S. Vaidyanatha Krishnan, Director, Faculty of Fine Arts at Bharatiya Vidya Bhavan, Coimbatore speaks of his love for Tyagaraja's Kritis

Volumes of Kambar's Ramayanam and hard-bound copies of the Tirukkural share space with law books. Vaidyanatha Krishnan walks into his living room humming ‘Mokshamugalada', a popular kriti by the saint. It's quite hard to believe that he hasn't had any formal training in music. Vaidyanatha Krishnan is now the Director, Faculty of Fine Arts at Bharatiya Vidya Bhavan. He has framed the syllabus for students pursuing diploma courses in music and continues to monitor their progress.

Music in his heart

The septuagenarian, who is also the convener of Sri Thyaga Brahma Aradhana, (an event to commemorate Saint Thyagaraja's aradhana in the city) delivers lectures on Carnatic Music in gatherings. “You could call him a musicologist,” says Bhuvaneshwari Chandrasekarar, a music teacher, who has known him for many years. “No, no, I am not,” smiles Krishnan, who is also a senior advocate. “I read texts on music and interpret them purely out of passion. I am not qualified to be a musicologist! My interest in Sanskrit and the scriptures comes from my father. My maternal grandfather was a Vedic scholar too. I owe my love for music to my father.”

Krishnan secured a Master's degree in Mathematics and took up law at the insistence of his father-in-law.

“He was instrumental in making me an apprentice under C.S.Rama Rao Sahib, who was the standing counsel for the Income-tax department. I also had the good fortune of working along with S. Ranganathan and Justice M. Sreenivasan, who went on to become judges of the Supreme Court.” But Krishnan says he loves music more than his profession.

Tyagaraja treatises

Even when he talks about law, he quotes extensively from Thyagaraja's compositions. He has written essays and texts drawing comparisons between Thyagaraja and others such as Kambar, Valmiki and Dikshitar. He routinely writes for Sri Sadhguru Thiagabrahma Aradhana Trust and other publications. Krishnan has been associated with Sri Thyaga Brahma Aradhana celebrations since 1967. Founded by Coimbatore-based freedom fighter T. Ragavachari, Dwarakanath and Arunachalam, the Aradhana has witnessed kutcheris by renowned musicians.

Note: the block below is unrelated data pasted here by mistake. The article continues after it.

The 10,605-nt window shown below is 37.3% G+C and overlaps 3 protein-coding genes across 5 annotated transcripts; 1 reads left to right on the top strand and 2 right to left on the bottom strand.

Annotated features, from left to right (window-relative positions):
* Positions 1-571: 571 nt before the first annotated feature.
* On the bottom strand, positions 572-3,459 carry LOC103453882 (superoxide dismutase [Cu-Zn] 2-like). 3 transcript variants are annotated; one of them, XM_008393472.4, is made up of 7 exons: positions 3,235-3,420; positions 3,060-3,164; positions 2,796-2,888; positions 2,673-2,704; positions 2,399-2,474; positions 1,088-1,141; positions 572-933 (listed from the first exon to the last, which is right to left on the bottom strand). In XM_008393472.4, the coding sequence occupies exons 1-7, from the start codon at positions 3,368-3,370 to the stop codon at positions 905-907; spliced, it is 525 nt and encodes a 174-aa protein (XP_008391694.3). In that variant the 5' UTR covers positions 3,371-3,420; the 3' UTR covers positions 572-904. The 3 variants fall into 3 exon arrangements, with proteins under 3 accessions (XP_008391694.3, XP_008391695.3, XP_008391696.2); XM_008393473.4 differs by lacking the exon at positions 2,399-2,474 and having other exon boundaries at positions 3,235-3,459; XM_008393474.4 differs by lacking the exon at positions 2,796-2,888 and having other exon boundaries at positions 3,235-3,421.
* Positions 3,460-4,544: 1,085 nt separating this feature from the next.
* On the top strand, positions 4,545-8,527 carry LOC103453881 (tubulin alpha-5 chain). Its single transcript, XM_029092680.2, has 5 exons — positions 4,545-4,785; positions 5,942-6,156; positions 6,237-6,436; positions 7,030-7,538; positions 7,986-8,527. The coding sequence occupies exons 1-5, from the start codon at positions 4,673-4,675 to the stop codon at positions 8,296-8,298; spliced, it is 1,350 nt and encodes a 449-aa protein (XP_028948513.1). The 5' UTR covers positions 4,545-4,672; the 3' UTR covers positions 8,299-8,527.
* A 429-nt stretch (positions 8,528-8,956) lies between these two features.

Kovai kutcheris

They have included stalwarts such as Madurai Mani Iyer, D.K. Pattammal, M.L. Vasanthakumari, Radha and Jayalakshmi, B.V. Raman and B.V. Lakshman, Embar Vijayaraghavachari, and K.V. Santhanagopalachariar. This year's Aradhana had Carnatic vocalists Bombay Jayashri, Vijay Siva and the Bombay Sisters performing.

Krishnan fondly recalls his youth. “I used to attend a lot of kutcheris in Coimbatore. In the 40s, V.R. Srinivasa Rao (a city-based Ayurvedic physician) and Palladam Sanjeeva Rao (a flute vidwan) used to organise Purandaradasa utsavam at Sullivan Street. I would religiously attend it. I would never miss out on the Ram Navami concerts at Binny Subbarao's place in R.S.Puram, either.”

Spreading the good word

Krishnan was called for a lecture demonstration for the first time in 1975 by S.V. Krishnan of Ragasudha, a sabha that was based in Tatabad. Since then, he has travelled all over South India delivering talks on the philosophy of Thyagaraja, Muthuswamy Dikshatar, Shyama Shastri, Andal, Pancharatna Kritis and Navavarna Kritis.

All India Radio has also broadcast many of his programmes. Krishnan has also inscribed kritis composed by the Carnatic music trinity on marble slabs affixed at the Sri Kamakshi temple at Kanchi.

Awards and honours

In 1990, the Acharya at Kanchi bestowed the ‘Satkainkaryamani' title on Krishnan for his contributions to the Kanchi Mutt. Two decades later, V.V. Sundaram of Bhairavi Fine Arts awarded the ‘Seva Ratna' title to him for his services to Indian classical arts at the 33 year of the Cleveland Thyagaraja Aradhana.

Krishnan, who continues to pursue Sanskrit studies under Raghuthaman Rao, is currently working on drawing parallels between Thyagaraja kritis and various religious texts.